In recent years, no Labor Day reflection on the state of the American working class could avoid one conclusion: Things are bad. Really bad. Unions are dying, strikes are nearly nonexistent, inequality is massive and widening by the day — all of these were true for Labor Days gone by, and all are true for Labor Day 2018.
But there is one thing of note this year, and it’s big: Some parts of the labor movement, particularly at the rank-and-file level, seem to have reached their breaking point. Because this year, they’ve started fighting back.
First, the bad news. After decades of decline, only 10.7 percent of U.S. workers are unionized. While 34.4 percent of public-sector workers are union, only 6.5 percent of their private sector counterparts are. The latter is an almost negligible number, and one on the verge of being decimated by anti-union forces anyway. At the same time, strikes, workers’ most powerful weapon, have become vanishingly rare. Making matters worse, some unions continue to avoid confronting crucial issues like racism head-on, failing to counter the President Donald Trump administration’s toxic, hollow xenophobic appeals to workers.
As the old-but-still-relevant joke goes: These days, the labor movement barely moves.
There is one thing of note this year, and it’s big: Some parts of the labor movement, particularly at the rank-and-file level, seem to have reached their breaking point.
Then, there’s Janus. The Supreme Court’s recent ruling in Janus v. AFSCME ended the public sector’s “agency fee,” a fee paid by workers who did not want to be members of their unions that covered the cost of representing them. Even if workers aren’t members, the union in their workplace is legally compelled to represent them (say, if a boss wants to discipline or fire them); the non-members are covered under the terms of the union contract, too, receiving the same wage increases and benefits as everyone else.
With Janus, public-sector unions may well go the way of the private sector, decimated to a single-digit unionization rate, with union activists forced to spend their time convincing members one by one to pay dues. This would leave in fewer and fewer resources for tackling shop-floor grievances or fighting for strong contracts. Which is exactly what the organizations who backed the plaintiff, Mark Janus, are hoping for.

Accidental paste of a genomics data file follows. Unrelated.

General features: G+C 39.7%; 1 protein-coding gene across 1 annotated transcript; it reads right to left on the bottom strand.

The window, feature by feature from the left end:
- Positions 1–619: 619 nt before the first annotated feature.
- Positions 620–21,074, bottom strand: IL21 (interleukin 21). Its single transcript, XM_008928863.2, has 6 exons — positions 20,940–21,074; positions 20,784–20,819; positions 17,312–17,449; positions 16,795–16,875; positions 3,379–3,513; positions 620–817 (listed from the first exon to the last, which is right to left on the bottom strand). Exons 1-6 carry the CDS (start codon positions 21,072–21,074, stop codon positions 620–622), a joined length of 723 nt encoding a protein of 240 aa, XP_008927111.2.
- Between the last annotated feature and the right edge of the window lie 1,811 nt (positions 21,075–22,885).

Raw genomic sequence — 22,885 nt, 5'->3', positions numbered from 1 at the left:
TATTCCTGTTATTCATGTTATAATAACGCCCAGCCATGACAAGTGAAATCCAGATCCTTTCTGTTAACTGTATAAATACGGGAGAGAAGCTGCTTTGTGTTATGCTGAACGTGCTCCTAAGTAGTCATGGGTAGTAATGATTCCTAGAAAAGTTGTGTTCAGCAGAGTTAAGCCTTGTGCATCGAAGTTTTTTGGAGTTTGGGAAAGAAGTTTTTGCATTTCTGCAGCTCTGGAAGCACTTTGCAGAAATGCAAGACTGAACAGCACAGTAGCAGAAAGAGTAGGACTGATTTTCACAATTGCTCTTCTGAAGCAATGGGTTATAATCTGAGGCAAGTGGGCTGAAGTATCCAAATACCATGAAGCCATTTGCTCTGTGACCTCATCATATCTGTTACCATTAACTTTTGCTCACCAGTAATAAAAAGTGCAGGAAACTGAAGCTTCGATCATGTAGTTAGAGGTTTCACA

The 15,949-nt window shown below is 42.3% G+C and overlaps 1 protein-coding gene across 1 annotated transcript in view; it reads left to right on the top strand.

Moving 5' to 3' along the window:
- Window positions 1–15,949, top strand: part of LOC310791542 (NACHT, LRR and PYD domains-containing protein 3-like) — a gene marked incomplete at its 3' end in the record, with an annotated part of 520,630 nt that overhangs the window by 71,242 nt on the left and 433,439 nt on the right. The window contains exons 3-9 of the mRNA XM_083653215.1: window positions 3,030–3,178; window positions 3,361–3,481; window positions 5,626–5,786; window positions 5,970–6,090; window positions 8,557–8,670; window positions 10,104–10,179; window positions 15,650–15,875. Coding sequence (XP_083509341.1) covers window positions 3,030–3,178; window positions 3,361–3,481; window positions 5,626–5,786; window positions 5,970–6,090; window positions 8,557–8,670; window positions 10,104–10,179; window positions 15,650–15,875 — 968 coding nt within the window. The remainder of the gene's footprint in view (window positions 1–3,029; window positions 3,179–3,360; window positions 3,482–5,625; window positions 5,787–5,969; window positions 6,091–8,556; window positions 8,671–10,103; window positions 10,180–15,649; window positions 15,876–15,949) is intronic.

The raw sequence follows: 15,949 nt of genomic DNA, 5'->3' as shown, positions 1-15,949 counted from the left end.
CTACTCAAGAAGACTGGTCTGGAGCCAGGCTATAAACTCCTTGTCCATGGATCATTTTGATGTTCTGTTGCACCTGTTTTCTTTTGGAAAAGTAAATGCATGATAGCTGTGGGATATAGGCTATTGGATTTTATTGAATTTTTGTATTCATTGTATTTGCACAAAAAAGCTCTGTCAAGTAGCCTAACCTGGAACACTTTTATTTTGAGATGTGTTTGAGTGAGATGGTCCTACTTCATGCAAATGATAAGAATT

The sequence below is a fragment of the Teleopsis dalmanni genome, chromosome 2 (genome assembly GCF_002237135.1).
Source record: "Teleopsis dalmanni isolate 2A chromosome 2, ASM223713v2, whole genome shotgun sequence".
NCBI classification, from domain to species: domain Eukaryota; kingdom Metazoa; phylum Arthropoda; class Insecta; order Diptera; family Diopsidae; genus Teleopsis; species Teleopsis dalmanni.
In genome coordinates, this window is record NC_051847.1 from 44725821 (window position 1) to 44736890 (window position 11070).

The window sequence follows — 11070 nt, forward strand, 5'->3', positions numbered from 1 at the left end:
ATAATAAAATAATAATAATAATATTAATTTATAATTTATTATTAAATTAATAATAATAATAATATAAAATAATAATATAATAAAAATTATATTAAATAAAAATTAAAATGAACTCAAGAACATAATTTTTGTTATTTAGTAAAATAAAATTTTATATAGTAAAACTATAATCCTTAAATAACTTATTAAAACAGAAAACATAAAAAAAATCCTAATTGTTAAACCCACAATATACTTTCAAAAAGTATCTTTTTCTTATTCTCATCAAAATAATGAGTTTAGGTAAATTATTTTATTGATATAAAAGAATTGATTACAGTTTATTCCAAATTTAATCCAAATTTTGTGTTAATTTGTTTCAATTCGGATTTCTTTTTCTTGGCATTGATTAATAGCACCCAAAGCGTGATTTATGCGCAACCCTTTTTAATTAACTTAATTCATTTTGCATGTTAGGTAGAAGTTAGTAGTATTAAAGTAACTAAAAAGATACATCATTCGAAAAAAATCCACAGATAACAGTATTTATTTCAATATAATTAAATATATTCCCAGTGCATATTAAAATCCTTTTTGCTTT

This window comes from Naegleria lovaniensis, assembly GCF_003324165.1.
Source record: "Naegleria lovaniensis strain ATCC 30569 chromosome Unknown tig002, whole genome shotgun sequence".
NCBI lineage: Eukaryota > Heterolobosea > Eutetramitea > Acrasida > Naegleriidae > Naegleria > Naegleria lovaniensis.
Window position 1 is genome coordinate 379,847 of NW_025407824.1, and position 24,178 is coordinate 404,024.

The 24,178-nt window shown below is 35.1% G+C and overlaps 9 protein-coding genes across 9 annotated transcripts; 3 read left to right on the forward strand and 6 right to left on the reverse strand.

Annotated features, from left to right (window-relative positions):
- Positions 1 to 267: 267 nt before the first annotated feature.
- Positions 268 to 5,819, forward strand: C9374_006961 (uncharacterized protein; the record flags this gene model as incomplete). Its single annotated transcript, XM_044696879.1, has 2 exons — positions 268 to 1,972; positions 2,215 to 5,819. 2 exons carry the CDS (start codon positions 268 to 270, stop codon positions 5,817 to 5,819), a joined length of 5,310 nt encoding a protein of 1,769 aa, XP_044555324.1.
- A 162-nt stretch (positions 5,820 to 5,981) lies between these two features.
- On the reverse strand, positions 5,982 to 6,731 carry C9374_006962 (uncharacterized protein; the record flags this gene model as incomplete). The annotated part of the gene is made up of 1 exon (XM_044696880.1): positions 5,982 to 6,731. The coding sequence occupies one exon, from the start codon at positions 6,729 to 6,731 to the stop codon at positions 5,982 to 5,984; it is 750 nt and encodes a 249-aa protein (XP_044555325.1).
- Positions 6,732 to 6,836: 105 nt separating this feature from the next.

Immediately after the Supreme Court ruled in Janus’s favor in June, the right-wing, anti-union apparatus sprang into action, with groups like the Freedom Foundation going door-to-door in states like Washington trying to convince union members to leave their unions. The foundation has plans to expand to California, Illinois, New York and Oregon.
U.S. labor law is so skewed in favor of bosses today that scholar Elizabeth Anderson calls the workplaces of America “arbitrary, unaccountable dictatorships” in which workers have few rights. In the wake of Janus, things will become even worse. And with egregiously anti-worker Judge Brett Kavanaugh likely to be confirmed for the Supreme Court, there’s no relief in sight.
That weakness of organized labor is reflected in the miseries of the U.S. working class as a whole. Most workers haven’t seen a raise in 40 years. With low wages and crushing student loan debt, many millennials will live worse lives than their parents, a reality reflected in their decision not to have children. Meanwhile, the costs of basic necessities — housing, health care, childcare — are rising. Inequality keeps increasing, as the few at the top pocket an ever-larger proportion of U.S. wealth. Add mass, cruel deportations, the erosion of reproductive rights and the steady persistence of police brutality, and it’s hard to deny that, especially for the poor and vulnerable, the foundations of a right to a free life are under attack.